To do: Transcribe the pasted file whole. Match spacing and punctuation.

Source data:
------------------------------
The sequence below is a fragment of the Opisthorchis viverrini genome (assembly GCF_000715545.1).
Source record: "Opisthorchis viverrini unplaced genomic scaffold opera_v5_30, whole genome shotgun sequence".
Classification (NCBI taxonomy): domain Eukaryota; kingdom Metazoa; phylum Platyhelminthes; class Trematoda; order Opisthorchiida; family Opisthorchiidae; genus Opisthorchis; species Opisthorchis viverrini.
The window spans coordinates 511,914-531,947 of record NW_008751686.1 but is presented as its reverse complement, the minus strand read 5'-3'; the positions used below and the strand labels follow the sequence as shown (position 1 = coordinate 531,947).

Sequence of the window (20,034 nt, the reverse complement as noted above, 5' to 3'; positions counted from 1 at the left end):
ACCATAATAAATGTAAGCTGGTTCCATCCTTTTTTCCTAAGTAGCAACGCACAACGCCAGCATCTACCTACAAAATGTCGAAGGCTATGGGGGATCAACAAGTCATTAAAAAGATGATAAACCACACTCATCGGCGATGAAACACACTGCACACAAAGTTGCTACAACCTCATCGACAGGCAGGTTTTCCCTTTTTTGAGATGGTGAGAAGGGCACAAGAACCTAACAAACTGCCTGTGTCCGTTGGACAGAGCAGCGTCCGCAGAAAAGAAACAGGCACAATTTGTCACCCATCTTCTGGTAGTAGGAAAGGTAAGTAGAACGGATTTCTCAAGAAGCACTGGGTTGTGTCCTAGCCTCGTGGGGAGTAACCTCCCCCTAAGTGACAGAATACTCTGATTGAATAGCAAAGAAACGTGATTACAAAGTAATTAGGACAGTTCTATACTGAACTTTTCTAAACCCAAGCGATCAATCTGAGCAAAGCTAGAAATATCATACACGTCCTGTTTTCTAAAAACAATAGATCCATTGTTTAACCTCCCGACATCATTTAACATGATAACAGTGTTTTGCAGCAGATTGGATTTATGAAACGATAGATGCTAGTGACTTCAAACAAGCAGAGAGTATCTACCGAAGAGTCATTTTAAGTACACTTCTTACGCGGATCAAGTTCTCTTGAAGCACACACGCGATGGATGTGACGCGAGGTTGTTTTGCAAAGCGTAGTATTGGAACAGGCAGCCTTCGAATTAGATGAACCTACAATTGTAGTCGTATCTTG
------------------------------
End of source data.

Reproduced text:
The sequence below is a fragment of the Opisthorchis viverrini genome (assembly GCF_000715545.1).
Source record: "Opisthorchis viverrini unplaced genomic scaffold opera_v5_30, whole genome shotgun sequence".
Classification (NCBI taxonomy): domain Eukaryota; kingdom Metazoa; phylum Platyhelminthes; class Trematoda; order Opisthorchiida; family Opisthorchiidae; genus Opisthorchis; species Opisthorchis viverrini.
The window spans coordinates 511,914-531,947 of record NW_008751686.1 but is presented as its reverse complement, the minus strand read 5'-3'; the positions used below and the strand labels follow the sequence as shown (position 1 = coordinate 531,947).

Sequence of the window (20,034 nt, the reverse complement as noted above, 5' to 3'; positions counted from 1 at the left end):
ACCATAATAAATGTAAGCTGGTTCCATCCTTTTTTCCTAAGTAGCAACGCACAACGCCAGCATCTACCTACAAAATGTCGAAGGCTATGGGGGATCAACAAGTCATTAAAAAGATGATAAACCACACTCATCGGCGATGAAACACACTGCACACAAAGTTGCTACAACCTCATCGACAGGCAGGTTTTCCCTTTTTTGAGATGGTGAGAAGGGCACAAGAACCTAACAAACTGCCTGTGTCCGTTGGACAGAGCAGCGTCCGCAGAAAAGAAACAGGCACAATTTGTCACCCATCTTCTGGTAGTAGGAAAGGTAAGTAGAACGGATTTCTCAAGAAGCACTGGGTTGTGTCCTAGCCTCGTGGGGAGTAACCTCCCCCTAAGTGACAGAATACTCTGATTGAATAGCAAAGAAACGTGATTACAAAGTAATTAGGACAGTTCTATACTGAACTTTTCTAAACCCAAGCGATCAATCTGAGCAAAGCTAGAAATATCATACACGTCCTGTTTTCTAAAAACAATAGATCCATTGTTTAACCTCCCGACATCATTTAACATGATAACAGTGTTTTGCAGCAGATTGGATTTATGAAACGATAGATGCTAGTGACTTCAAACAAGCAGAGAGTATCTACCGAAGAGTCATTTTAAGTACACTTCTTACGCGGATCAAGTTCTCTTGAAGCACACACGCGATGGATGTGACGCGAGGTTGTTTTGCAAAGCGTAGTATTGGAACAGGCAGCCTTCGAATTAGATGAACCTACAATTGTAGTCGTATCTTG